# Is the angular momentum of the ceiling fan quantized?

Yes, the angular momentum of a ceiling fan is quantized. This means that when the ceiling fan speeds up, it is actually jumping from one speed to another. However, the size of these jumps is so small--because Planck's constant $h$ is so small--that the difference between two allowed speeds is immeasurably small.

This is similar to how a thrown baseball's position is uncertain because of Heisenberg's Uncertainty Principle. Same as the ceiling fan, the smallness of $h$ makes the size of the uncertainty immeasurably small.

There are macroscopic systems where quantized angular momentum can be observed. When liquid helium is cooled enough to become a superfluid (~2 Kelvin), it will not rotate if the container is rotated slowly. If the containers rotation is slowly sped up, there will be a certain speed where a little whirlpool suddenly appears. The liquid helium has gained one unit of angular momentum. As the container continues to speed up, more of these quantum vortices appear, each one containing a quantized unit of angular momentum.

This is like asking if water is quantized. Of course! : the basic unit of water is the $H_2O$ molecule. Naturally when you water your plants don't think of water as "quantized": you think of it as a continuous fluid, because the basic unit is so small that it makes no practical sense to count the water molecules needed to properly dilute your fertilizer. If anything the number of molecules is not exactly constant either (due to evaporation, humidity in the air etc).

Likewise the basic unit of angular momentum is so small and common objects have so many of these basic units that it's not practical to keep track of angular momentum this way. Moreover, there are air molecules hitting the fan and transferring angular momentum, and other outside factors that make this number of units not exactly constant in everyday situations.

Just to conjecture a contrarian opinion, no, you can't say that the angular momentum of a macroscopic fan is quantized by any quantum-mechanical stretch of the imagination.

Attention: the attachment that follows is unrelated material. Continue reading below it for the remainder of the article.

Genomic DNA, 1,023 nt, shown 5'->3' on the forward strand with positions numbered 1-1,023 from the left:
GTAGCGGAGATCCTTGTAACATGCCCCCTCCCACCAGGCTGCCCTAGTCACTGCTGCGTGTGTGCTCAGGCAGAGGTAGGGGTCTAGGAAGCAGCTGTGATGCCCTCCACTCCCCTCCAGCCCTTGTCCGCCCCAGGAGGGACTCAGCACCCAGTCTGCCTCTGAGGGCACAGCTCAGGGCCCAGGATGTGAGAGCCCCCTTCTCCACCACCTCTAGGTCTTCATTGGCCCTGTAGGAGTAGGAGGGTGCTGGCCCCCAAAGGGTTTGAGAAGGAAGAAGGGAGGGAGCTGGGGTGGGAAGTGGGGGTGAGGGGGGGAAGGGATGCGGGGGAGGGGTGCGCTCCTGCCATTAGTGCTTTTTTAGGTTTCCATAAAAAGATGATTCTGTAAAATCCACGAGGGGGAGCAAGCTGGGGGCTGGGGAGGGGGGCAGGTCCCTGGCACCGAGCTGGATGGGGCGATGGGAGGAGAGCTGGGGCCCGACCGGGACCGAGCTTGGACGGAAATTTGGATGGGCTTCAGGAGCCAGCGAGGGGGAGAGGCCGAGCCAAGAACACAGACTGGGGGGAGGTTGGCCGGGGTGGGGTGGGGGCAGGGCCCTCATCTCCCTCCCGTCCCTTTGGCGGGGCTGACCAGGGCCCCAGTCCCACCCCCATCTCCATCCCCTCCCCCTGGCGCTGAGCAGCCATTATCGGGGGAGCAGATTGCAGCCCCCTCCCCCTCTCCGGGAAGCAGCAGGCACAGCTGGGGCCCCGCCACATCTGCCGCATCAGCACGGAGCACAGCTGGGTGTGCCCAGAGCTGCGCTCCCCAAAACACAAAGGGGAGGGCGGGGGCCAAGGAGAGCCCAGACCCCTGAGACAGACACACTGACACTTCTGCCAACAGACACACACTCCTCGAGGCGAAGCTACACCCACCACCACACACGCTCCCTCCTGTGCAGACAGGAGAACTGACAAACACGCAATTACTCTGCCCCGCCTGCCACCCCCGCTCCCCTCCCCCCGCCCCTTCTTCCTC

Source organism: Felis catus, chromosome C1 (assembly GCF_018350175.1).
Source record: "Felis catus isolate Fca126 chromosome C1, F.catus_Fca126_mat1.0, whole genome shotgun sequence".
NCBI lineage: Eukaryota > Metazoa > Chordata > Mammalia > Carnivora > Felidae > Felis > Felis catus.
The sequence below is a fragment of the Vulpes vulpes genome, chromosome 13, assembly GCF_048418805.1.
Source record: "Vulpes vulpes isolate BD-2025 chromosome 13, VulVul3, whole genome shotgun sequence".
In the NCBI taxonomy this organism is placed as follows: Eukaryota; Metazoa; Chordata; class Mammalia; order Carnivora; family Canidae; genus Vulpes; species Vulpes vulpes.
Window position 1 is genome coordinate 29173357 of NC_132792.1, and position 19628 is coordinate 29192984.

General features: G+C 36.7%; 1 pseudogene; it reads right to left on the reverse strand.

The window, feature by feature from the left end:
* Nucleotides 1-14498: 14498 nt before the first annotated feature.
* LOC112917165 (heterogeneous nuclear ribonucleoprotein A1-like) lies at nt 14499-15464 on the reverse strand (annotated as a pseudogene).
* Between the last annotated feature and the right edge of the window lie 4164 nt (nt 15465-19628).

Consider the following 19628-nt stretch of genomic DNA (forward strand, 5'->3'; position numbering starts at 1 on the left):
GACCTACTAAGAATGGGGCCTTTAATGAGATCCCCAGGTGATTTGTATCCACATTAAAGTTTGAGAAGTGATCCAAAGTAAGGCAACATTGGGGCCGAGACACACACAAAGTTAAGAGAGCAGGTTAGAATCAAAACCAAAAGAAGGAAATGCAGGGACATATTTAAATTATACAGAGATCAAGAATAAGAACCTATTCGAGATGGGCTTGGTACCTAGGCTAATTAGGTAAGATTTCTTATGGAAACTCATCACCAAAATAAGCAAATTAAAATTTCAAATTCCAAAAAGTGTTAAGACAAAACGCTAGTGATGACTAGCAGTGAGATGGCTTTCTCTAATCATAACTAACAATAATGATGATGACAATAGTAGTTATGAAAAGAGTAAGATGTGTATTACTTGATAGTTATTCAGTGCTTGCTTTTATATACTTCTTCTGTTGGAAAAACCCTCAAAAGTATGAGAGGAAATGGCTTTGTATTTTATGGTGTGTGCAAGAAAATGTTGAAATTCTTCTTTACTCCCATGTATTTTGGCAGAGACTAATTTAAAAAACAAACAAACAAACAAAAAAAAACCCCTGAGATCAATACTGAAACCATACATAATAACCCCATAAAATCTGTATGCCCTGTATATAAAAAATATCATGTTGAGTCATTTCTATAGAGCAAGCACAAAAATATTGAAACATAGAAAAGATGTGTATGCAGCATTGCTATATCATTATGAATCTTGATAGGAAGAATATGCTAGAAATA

A macroscopic fan (or any other object) is a hode-podge, extremely decoherent composite of many, many (on the order of, say, $6\times10^{23}$) microscopic (sub)systems. As such, there is * no single quantumâ€“mechanical observable* corresponding to its angular momentum.

What you observe instead as the fan's angular momentum is just an ensemble average from many, many microscopic interactions between the fan and your measuring apparatus.

For example, suppose you rolled a single die (one of two dice) $6\times10^{23}$ times, and averaged all those outcomes. Each roll is "quantized", with possible "eigenvalues" $1,2,3,4,5,6$, so to speak. But the average will be something like $3.nnn\ldots$ with some $24$ digits after the decimal point. Hardly quantized.

And the macroscopic fan situation is even worse. Although the fan as a whole is a decoherent hodge-podge composite, there are no doubt many microscopic localized regions containing entangled superpositions of neighboring particles, just by happenstance. And then, calculating probabilities for their stochastic outcomes -- comprising an "epistemic mixture" (the dice analogy) of "ontological superpositions" -- gets even goofier.

And if that's not bad enough, the fan material likely has some crystalline/lattice/etc structure, making the situation just that much more worse, so to speak, e.g., https://en.wikipedia.org/wiki/Crystal_momentum although I have no idea what some corresponding angular momentum calculation would look like.

So one way or another, it's very, very likely that somewhere along the line, **the overall system transitions from a discrete to a continuous spectrum**. Thus, to repeat, the answer to your question is **no** (like the sign says, "Don't even **think** about parking here!":)